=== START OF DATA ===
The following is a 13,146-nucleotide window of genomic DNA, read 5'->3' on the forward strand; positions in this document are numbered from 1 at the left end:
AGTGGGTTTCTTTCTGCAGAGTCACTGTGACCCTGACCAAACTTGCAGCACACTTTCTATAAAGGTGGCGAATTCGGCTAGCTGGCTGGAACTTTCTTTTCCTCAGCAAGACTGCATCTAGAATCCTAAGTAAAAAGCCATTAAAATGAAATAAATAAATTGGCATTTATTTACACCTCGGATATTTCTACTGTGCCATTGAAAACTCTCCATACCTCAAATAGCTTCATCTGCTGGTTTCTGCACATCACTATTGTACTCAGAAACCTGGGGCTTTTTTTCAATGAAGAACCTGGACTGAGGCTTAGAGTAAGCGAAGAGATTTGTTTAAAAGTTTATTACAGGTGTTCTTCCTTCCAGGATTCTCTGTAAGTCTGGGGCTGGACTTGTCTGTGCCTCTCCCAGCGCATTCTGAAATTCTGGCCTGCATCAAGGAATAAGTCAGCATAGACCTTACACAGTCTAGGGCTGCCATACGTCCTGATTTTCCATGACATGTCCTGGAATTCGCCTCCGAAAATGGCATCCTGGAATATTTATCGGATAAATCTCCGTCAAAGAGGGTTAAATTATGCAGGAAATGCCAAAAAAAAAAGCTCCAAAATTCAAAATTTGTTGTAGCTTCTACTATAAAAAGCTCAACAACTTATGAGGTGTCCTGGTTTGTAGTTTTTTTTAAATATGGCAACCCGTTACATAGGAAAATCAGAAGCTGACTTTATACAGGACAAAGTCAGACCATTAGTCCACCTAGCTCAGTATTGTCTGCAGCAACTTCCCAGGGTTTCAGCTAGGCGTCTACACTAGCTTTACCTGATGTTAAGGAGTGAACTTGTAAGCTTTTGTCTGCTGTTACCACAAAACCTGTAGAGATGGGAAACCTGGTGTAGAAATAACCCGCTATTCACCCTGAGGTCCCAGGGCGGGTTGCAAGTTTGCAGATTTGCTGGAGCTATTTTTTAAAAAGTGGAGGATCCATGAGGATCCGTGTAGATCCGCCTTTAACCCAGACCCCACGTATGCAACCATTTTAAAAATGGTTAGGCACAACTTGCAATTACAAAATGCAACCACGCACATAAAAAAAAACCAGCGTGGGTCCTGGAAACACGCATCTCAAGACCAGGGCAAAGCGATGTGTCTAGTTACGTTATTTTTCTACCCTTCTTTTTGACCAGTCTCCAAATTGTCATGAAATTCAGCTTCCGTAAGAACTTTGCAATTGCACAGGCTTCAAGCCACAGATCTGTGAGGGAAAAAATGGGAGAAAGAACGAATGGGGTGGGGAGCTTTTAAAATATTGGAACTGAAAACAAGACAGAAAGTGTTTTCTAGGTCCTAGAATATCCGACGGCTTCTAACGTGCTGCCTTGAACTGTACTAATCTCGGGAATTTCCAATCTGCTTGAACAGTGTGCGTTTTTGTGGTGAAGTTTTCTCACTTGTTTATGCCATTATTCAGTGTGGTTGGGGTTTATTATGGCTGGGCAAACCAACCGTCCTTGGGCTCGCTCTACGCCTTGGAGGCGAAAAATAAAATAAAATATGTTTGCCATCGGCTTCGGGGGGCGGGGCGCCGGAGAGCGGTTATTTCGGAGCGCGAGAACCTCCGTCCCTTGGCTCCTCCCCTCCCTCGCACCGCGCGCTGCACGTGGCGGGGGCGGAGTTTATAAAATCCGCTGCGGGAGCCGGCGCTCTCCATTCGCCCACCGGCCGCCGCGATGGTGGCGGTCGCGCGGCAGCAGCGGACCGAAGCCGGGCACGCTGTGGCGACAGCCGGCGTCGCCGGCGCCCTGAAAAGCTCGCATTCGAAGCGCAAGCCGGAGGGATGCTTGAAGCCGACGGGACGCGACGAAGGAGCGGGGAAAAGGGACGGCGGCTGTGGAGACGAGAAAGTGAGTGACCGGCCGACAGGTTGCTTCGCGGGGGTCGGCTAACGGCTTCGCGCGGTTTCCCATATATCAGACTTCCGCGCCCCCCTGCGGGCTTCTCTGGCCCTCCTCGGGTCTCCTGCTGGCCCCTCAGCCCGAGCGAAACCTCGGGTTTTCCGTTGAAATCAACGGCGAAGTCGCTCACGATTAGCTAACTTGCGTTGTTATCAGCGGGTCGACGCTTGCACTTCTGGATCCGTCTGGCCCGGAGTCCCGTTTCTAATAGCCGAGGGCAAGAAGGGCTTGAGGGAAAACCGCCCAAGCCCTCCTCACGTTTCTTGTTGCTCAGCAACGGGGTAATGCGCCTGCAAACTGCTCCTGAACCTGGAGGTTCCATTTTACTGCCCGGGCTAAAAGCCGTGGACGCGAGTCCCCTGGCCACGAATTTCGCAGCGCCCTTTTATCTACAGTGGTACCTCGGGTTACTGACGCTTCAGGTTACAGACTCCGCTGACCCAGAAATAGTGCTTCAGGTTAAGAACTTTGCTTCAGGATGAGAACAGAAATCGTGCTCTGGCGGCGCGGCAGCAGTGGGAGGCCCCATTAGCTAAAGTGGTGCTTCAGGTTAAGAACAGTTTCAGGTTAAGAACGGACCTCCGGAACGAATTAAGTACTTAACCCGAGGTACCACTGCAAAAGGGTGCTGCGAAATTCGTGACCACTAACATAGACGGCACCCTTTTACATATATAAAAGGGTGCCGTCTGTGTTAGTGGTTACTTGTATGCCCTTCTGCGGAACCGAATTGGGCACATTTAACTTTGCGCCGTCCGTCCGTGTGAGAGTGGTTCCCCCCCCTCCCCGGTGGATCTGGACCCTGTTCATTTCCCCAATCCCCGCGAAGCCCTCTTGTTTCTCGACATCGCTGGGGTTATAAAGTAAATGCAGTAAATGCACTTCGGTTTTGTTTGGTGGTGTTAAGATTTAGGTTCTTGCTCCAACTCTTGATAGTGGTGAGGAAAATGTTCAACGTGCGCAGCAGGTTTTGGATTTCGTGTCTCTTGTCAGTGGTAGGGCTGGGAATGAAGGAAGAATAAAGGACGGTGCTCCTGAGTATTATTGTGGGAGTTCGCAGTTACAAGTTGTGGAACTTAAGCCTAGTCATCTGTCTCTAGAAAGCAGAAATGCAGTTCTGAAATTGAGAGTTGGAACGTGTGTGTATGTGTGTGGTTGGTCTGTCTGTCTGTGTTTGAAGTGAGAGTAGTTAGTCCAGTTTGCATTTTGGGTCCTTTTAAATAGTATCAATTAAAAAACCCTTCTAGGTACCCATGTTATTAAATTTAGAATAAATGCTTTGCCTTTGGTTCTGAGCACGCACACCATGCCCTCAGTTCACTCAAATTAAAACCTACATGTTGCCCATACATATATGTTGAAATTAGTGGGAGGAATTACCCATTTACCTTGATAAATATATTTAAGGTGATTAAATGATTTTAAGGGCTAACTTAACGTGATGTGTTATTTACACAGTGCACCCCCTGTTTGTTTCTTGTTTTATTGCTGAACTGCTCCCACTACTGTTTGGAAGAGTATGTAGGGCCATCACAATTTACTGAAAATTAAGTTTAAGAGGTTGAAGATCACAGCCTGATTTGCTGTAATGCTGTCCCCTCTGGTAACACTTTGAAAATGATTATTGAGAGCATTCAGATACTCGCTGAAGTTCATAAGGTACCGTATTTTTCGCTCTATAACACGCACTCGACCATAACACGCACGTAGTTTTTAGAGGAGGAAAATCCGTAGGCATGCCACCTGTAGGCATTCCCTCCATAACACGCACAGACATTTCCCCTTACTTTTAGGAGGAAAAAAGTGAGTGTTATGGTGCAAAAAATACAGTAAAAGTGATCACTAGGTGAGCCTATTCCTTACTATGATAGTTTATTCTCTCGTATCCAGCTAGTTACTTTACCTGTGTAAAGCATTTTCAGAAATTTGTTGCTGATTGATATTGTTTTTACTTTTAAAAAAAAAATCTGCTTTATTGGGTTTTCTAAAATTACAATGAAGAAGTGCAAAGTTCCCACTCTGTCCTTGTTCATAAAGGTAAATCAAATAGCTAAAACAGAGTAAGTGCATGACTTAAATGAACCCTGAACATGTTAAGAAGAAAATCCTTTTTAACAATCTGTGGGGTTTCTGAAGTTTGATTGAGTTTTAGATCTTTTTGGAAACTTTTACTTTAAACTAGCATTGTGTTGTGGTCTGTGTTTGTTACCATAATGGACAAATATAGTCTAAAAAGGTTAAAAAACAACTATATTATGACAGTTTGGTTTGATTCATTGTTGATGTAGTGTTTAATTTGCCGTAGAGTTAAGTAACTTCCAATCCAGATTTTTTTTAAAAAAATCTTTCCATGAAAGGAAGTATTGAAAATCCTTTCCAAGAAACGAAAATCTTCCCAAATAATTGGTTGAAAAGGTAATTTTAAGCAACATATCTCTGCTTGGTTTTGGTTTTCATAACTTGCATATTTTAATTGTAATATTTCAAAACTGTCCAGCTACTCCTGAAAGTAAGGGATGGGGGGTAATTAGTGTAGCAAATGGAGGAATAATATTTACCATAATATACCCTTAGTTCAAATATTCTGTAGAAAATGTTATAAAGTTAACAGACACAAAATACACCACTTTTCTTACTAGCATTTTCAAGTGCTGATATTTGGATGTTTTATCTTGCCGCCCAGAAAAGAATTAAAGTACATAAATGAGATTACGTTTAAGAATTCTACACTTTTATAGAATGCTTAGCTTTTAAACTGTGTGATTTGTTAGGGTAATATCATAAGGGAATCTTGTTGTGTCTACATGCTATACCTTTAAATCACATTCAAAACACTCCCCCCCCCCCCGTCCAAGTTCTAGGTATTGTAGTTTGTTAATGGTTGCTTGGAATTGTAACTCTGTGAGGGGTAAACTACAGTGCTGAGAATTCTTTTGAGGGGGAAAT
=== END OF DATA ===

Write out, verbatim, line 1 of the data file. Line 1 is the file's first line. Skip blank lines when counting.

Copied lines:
The following is a 13,146-nucleotide window of genomic DNA, read 5'->3' on the forward strand; positions in this document are numbered from 1 at the left end: